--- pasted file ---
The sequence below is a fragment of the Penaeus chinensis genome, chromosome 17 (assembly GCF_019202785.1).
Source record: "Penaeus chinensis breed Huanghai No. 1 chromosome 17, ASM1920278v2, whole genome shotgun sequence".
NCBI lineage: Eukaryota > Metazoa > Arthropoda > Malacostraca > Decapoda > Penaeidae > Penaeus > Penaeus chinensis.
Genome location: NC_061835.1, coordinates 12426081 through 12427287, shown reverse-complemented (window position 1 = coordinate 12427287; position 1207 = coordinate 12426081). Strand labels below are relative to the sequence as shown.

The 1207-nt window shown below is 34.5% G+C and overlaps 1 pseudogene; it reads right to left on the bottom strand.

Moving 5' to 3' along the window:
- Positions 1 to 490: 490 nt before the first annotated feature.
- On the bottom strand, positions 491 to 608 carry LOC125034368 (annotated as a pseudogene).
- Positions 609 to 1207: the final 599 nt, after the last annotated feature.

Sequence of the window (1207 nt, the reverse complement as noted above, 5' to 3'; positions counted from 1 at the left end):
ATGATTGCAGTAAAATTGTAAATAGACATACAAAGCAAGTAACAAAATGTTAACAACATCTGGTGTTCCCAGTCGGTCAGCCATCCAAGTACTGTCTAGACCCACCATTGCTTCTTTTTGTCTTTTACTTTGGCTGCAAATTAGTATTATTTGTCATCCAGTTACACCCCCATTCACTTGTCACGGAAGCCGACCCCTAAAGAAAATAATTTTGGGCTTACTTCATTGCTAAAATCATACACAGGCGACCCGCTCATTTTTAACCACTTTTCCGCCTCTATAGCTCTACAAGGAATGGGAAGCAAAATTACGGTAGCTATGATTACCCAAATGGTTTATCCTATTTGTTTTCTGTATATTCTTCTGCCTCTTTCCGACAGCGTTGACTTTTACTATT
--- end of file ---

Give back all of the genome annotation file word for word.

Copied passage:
The sequence below is a fragment of the Penaeus chinensis genome, chromosome 17 (assembly GCF_019202785.1).
Source record: "Penaeus chinensis breed Huanghai No. 1 chromosome 17, ASM1920278v2, whole genome shotgun sequence".
NCBI lineage: Eukaryota > Metazoa > Arthropoda > Malacostraca > Decapoda > Penaeidae > Penaeus > Penaeus chinensis.
Genome location: NC_061835.1, coordinates 12426081 through 12427287, shown reverse-complemented (window position 1 = coordinate 12427287; position 1207 = coordinate 12426081). Strand labels below are relative to the sequence as shown.

The 1207-nt window shown below is 34.5% G+C and overlaps 1 pseudogene; it reads right to left on the bottom strand.

Moving 5' to 3' along the window:
- Positions 1 to 490: 490 nt before the first annotated feature.
- On the bottom strand, positions 491 to 608 carry LOC125034368 (annotated as a pseudogene).
- Positions 609 to 1207: the final 599 nt, after the last annotated feature.

Sequence of the window (1207 nt, the reverse complement as noted above, 5' to 3'; positions counted from 1 at the left end):
ATGATTGCAGTAAAATTGTAAATAGACATACAAAGCAAGTAACAAAATGTTAACAACATCTGGTGTTCCCAGTCGGTCAGCCATCCAAGTACTGTCTAGACCCACCATTGCTTCTTTTTGTCTTTTACTTTGGCTGCAAATTAGTATTATTTGTCATCCAGTTACACCCCCATTCACTTGTCACGGAAGCCGACCCCTAAAGAAAATAATTTTGGGCTTACTTCATTGCTAAAATCATACACAGGCGACCCGCTCATTTTTAACCACTTTTCCGCCTCTATAGCTCTACAAGGAATGGGAAGCAAAATTACGGTAGCTATGATTACCCAAATGGTTTATCCTATTTGTTTTCTGTATATTCTTCTGCCTCTTTCCGACAGCGTTGACTTTTACTATT